Similarly, differentiated supervision was devised as an alternative way to assess teachers. The concept, best I can work out, is that a once-a-year visit to a classroom is a poor measurement of what's happening on a daily basis, so let's do something else. The "something else" could be a book discussion group, development of common assessments (i.e. all Algebra I Honors students take the same final exam), or a research project of some sort. At this point things can get a little strange. Apparently, the thinking is that if you can conduct a proper research-based project, you have proven your effectiveness as a teacher. This is a little gem that we've taken from higher ed, even though I'm not really sure it's been proven there.

Out of Alternative Assessment® and Differentiated  Supervision® came the Student Learning Objective, or SLO® (not to be confused with SOL, or the SOL). Like so many other innovations in education, the underlying concept is sound: have teachers set a goal for their classroom (or classes--for the sorry souls who push carts around) and figure out a way to measure progress toward that goal. Of course, PDE (not to be confused with PDE--I can do this all day) takes the next logical step, which turns this good idea into a bad one. Since PDE has accepted the fact that there will never be a Keystone (okay, one more--see also: here) for certain subjects like chorus, shop, gym, or lunch, there must be a replacement measure for test scores to evaluate teachers of those subjects. So, PDE decided to link SLOs to teacher assessment.

The true genius of this plan is that teachers design their own SLOs, and the means of measuring whether achievement of this goal has been attained.

One of the most unexpected and wonderful moments of my teaching career happened just recently. I encountered my very staid principal quoting my very snarky analysis of the SLO to another teacher. Sadly, she has since retired from her position. Less sadly, though, one of the stated goals that she plans to accomplish in her retirement is to go to Harrisburg and get the Legislature to stop screwing up education. If she quotes me to a state senator, I may just declare victory and retire myself.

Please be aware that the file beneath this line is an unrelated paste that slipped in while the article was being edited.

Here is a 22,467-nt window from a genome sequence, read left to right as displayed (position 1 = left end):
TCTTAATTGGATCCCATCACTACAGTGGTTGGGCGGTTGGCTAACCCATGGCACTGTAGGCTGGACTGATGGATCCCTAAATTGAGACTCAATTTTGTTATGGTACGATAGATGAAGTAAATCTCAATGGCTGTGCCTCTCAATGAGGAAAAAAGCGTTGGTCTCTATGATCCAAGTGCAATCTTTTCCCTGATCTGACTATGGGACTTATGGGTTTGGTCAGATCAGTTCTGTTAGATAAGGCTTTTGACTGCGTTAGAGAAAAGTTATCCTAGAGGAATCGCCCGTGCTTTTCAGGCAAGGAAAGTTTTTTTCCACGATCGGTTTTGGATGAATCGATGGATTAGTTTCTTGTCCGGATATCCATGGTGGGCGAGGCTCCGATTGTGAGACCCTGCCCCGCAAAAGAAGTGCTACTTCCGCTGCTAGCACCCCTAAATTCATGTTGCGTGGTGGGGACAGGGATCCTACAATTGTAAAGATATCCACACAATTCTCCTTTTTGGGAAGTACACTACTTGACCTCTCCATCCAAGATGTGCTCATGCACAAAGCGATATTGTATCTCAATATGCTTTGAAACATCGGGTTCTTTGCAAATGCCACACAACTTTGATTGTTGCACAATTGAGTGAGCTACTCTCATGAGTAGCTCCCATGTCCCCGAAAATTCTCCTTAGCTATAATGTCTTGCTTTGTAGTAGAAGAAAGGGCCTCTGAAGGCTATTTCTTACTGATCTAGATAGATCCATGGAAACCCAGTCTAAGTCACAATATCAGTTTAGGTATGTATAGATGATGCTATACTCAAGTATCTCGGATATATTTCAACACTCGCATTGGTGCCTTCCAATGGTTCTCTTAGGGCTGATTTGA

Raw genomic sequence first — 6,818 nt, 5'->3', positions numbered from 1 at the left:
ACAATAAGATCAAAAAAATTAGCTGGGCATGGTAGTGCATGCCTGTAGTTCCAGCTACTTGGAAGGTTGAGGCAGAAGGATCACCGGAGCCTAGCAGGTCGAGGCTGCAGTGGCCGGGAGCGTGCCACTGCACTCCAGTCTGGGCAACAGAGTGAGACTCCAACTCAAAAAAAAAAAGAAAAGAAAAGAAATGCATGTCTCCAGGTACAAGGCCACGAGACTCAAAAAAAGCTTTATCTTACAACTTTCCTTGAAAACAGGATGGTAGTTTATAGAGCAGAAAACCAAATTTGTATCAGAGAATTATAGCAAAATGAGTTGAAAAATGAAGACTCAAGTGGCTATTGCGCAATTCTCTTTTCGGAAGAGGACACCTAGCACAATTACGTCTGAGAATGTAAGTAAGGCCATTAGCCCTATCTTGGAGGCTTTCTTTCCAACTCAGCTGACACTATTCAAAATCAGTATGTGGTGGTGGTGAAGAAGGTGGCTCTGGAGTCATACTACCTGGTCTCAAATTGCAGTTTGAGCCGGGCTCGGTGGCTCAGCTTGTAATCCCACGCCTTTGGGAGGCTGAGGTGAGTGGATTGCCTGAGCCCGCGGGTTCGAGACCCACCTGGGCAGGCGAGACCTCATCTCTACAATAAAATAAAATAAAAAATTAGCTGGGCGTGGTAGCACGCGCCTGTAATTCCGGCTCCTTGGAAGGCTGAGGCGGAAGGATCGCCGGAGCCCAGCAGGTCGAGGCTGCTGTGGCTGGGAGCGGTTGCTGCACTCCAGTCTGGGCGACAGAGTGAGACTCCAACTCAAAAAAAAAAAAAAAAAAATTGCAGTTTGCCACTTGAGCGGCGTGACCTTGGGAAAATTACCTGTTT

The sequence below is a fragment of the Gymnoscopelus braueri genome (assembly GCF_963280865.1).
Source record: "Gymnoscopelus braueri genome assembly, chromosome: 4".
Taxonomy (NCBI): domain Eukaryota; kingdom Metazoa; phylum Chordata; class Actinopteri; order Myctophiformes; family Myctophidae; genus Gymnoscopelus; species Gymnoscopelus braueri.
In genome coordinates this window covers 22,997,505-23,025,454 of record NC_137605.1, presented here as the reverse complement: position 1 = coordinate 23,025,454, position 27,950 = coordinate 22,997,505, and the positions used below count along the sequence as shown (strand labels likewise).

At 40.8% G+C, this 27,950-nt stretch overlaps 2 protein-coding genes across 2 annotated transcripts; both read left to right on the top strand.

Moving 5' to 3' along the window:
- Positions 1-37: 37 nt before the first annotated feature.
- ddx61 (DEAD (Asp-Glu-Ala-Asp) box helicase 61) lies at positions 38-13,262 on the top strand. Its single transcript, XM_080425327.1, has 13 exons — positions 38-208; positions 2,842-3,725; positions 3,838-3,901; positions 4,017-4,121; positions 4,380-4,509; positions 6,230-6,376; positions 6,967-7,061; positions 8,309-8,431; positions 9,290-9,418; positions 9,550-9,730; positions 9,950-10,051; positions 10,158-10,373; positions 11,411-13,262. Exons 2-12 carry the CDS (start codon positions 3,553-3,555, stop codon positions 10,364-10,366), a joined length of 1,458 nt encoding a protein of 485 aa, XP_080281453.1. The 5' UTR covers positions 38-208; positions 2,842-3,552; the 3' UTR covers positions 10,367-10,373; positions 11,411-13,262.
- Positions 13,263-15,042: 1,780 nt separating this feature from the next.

My brilliant analysis (now hopelessly built up to the point that it will never measure up to your expectations) is that the SLO is a three-step process:
  1. Teachers choose a goal.
  2. Teachers devise a measurement device for this goal.
  3. Teachers assess whether the goal has been met.
It does seem a perfect system from the Slacker teacher's point of view: "Wait, you mean not only do I grade my own test, but I also make the test, and figure out the scoring system?"

Yes. Except...

PDE has figured out a way to make sure that teachers can't win, even with this goofy "grade-yourself" system. You see, teachers will be scored on a three-point system, but it has been made very clear to administrators that they are to rarely if ever award a "three." This means that the majority of teachers will achieve at best a 66.6%. In  my school that's an F, but even in normal schools it comes out at something like a D. I am absolutely sure that you will read a news story late this fall breathlessly decrying the sad fact that the average rating for Pennsylvania teachers is in the neighborhood of a D-, with only a tiny percentage even passing.

I  will admit that the previous scoring system was equally bogus. The rating system was so vague and ineffective that most administrators assigned most teachers a perfect score. Not pretty good, not well-above-passing, but a perfect score. If your assessment system yields nearly 100% of those tested with perfect scores, or nearly 100% of those tested with failing scores, you need to re-learn how to build assessments. You would think that an entity like the Pennsylvania Department of Education, which is in the business of designing high-stakes assessments like the PSSA and the Keystone, would know something about how to do this. It appears that they do not.

To be a normal Slacker Guide post this should really get another 750 words or so, but that's pretty much it. PDE has developed a way to improve effectiveness in teaching--teachers setting goals, and monitoring progress toward those goals--and then screwed it up by tying it to assessment and developing a scoring system that is no-win for just about everyone.

In other news, I did take a choral conducting class recently that could serve as a model for a better method of teacher evaluation and improvement. All it would require is nearly fifty-five hours of staff development time, an acknowledged expert master teacher, and participants willing to take what they have been doing thus far and leave it entirely at the door. In other words, something like the student teaching model applied to people like me with twenty years in the profession.